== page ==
RMWB's active COVID-19 cases hits 62; Hinshaw urges Albertans to get flu shots as cases jump

·2 min read

Dr. Deena Hinshaw urged Albertans to take COVID-19 seriously as flu season approaches.

During the past four influenza seasons, the peak number of flu deaths recorded in a full year was 92. Last winter, 8,500 Albertans tested positive for the flu while 41 people died. In the past eight months, 338 Albertans have died from COVID-19.

“This is not to minimize the impact of influenza or the importance of getting your flu shot, which I am strongly recommending,” she said. “We cannot treat this virus as something that our health system can easily absorb or something that will simply depart when spring arrives.”

Nearly 600,000 Albertans have received a flu shot. Last year, more than 1.4 million Albertans received a flu shot, good for 33 per cent of the population. It was Alberta’s highest inoculation rate since 2009, when the province began offering free vaccinations.

Hinshaw said most of Alberta’s COVID-19 transmissions have been within households. She reminded those who have tested positive to isolate themselves in the house in a separate room from others and to use a separate bedroom and bathroom, if possible.

When you can’t isolate yourself, wear a mask and disinfect common surfaces and don’t eat meals with other family members.

“Hope is not lost,” said Hinshaw. “We are in this together and we are powerful together.”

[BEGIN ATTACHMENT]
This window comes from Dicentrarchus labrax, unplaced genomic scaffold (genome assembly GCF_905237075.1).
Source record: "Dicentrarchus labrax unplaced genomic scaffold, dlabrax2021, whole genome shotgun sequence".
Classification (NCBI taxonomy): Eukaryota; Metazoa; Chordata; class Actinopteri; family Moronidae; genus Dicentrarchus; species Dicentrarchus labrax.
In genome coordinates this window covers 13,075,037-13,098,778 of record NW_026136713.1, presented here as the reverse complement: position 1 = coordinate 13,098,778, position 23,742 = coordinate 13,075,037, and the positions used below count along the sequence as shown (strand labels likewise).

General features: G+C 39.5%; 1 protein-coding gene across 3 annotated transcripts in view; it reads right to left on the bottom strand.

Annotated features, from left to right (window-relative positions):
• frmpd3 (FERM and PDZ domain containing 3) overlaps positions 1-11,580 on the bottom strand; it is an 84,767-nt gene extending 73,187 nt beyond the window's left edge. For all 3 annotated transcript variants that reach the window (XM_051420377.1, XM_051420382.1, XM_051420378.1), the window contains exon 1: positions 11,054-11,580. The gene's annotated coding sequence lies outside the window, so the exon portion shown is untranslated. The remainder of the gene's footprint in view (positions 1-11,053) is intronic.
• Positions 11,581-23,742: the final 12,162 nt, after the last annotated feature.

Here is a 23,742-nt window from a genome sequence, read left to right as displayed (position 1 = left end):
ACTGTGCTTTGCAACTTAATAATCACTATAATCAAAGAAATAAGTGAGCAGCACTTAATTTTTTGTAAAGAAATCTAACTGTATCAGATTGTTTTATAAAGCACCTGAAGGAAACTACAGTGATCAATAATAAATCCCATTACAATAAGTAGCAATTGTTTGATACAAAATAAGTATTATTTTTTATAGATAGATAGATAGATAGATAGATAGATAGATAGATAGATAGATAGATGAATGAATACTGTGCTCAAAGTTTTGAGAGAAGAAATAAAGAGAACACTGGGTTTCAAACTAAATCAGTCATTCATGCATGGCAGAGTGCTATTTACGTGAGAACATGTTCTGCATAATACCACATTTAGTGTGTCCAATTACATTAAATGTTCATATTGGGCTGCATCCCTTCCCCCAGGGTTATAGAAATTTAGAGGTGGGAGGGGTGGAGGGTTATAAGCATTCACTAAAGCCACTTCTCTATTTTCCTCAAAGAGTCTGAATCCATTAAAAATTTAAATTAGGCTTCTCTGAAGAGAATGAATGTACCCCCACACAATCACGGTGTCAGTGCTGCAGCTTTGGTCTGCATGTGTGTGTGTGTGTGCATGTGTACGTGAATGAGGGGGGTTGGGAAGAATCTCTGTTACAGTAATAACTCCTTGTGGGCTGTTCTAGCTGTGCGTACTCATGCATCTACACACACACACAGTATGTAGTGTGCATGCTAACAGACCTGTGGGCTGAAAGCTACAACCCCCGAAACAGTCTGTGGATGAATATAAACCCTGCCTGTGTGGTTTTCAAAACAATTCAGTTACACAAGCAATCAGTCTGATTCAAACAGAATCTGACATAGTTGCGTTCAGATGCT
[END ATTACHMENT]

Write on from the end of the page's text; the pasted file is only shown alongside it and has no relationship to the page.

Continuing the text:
An investigation by the Edmonton Journal has also found schools have not acted as COVID-19 super-spreaders among students.

In an interview last week, Hinshaw said Alberta Health Services contact tracers have found six per cent of the positive COVID-19 cases among children aged five to 19 can be traced to school.

“Our school protocols actually seem to be working really well,” she said.

While spread is not happening in classrooms, COVID-19 cases among students have mirrored patterns seen in adult.

Children between the ages of five to nine had far fewer cases during the spring, when they generally stayed home and had less reason to get tested for minor symptoms. But then cases began rising even before school reopened, following adult trends.

For youth between 10 and 19, rates were also low in the spring but outpaced the rest of the population in September. Last week, this age group saw close to 15 new cases a day per 100,000 youth. That compares to about 11 new cases per day in the adult population, and is roughly three times the peak of five cases per day for youth last spring.

-with files from Jason Herring and Elise Stolte

Sarah Williscraft, Local Journalism Initiative Reporter, Fort McMurray Today